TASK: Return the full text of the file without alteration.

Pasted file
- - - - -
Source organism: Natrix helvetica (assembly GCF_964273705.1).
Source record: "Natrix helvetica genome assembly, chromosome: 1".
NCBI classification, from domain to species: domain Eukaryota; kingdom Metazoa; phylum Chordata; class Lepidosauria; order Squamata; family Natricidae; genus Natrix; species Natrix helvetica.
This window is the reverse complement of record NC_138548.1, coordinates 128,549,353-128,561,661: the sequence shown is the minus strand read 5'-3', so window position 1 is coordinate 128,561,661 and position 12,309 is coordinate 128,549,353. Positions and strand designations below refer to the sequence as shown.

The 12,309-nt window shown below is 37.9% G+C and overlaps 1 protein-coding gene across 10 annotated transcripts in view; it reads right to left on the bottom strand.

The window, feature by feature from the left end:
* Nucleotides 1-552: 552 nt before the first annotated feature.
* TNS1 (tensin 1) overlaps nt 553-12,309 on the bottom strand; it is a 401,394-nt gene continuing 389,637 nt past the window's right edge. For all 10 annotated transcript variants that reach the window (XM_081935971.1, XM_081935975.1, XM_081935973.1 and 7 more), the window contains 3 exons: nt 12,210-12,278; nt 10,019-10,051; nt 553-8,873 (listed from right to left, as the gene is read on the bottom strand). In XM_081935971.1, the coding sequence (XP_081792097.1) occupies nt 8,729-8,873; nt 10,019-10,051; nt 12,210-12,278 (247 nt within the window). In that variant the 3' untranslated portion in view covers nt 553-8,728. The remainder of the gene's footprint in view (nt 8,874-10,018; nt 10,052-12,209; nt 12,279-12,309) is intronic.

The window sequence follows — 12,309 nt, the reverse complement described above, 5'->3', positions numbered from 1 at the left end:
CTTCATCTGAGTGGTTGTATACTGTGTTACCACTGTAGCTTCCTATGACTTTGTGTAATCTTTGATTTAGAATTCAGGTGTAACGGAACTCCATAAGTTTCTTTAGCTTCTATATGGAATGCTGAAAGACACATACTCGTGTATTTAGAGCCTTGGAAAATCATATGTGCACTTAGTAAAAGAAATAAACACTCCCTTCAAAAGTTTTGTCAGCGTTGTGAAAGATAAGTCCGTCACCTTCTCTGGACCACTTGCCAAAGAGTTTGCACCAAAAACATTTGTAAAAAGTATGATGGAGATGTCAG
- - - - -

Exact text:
Source organism: Natrix helvetica (assembly GCF_964273705.1).
Source record: "Natrix helvetica genome assembly, chromosome: 1".
NCBI classification, from domain to species: domain Eukaryota; kingdom Metazoa; phylum Chordata; class Lepidosauria; order Squamata; family Natricidae; genus Natrix; species Natrix helvetica.
This window is the reverse complement of record NC_138548.1, coordinates 128,549,353-128,561,661: the sequence shown is the minus strand read 5'-3', so window position 1 is coordinate 128,561,661 and position 12,309 is coordinate 128,549,353. Positions and strand designations below refer to the sequence as shown.

The 12,309-nt window shown below is 37.9% G+C and overlaps 1 protein-coding gene across 10 annotated transcripts in view; it reads right to left on the bottom strand.

The window, feature by feature from the left end:
* Nucleotides 1-552: 552 nt before the first annotated feature.
* TNS1 (tensin 1) overlaps nt 553-12,309 on the bottom strand; it is a 401,394-nt gene continuing 389,637 nt past the window's right edge. For all 10 annotated transcript variants that reach the window (XM_081935971.1, XM_081935975.1, XM_081935973.1 and 7 more), the window contains 3 exons: nt 12,210-12,278; nt 10,019-10,051; nt 553-8,873 (listed from right to left, as the gene is read on the bottom strand). In XM_081935971.1, the coding sequence (XP_081792097.1) occupies nt 8,729-8,873; nt 10,019-10,051; nt 12,210-12,278 (247 nt within the window). In that variant the 3' untranslated portion in view covers nt 553-8,728. The remainder of the gene's footprint in view (nt 8,874-10,018; nt 10,052-12,209; nt 12,279-12,309) is intronic.

The window sequence follows — 12,309 nt, the reverse complement described above, 5'->3', positions numbered from 1 at the left end:
CTTCATCTGAGTGGTTGTATACTGTGTTACCACTGTAGCTTCCTATGACTTTGTGTAATCTTTGATTTAGAATTCAGGTGTAACGGAACTCCATAAGTTTCTTTAGCTTCTATATGGAATGCTGAAAGACACATACTCGTGTATTTAGAGCCTTGGAAAATCATATGTGCACTTAGTAAAAGAAATAAACACTCCCTTCAAAAGTTTTGTCAGCGTTGTGAAAGATAAGTCCGTCACCTTCTCTGGACCACTTGCCAAAGAGTTTGCACCAAAAACATTTGTAAAAAGTATGATGGAGATGTCAG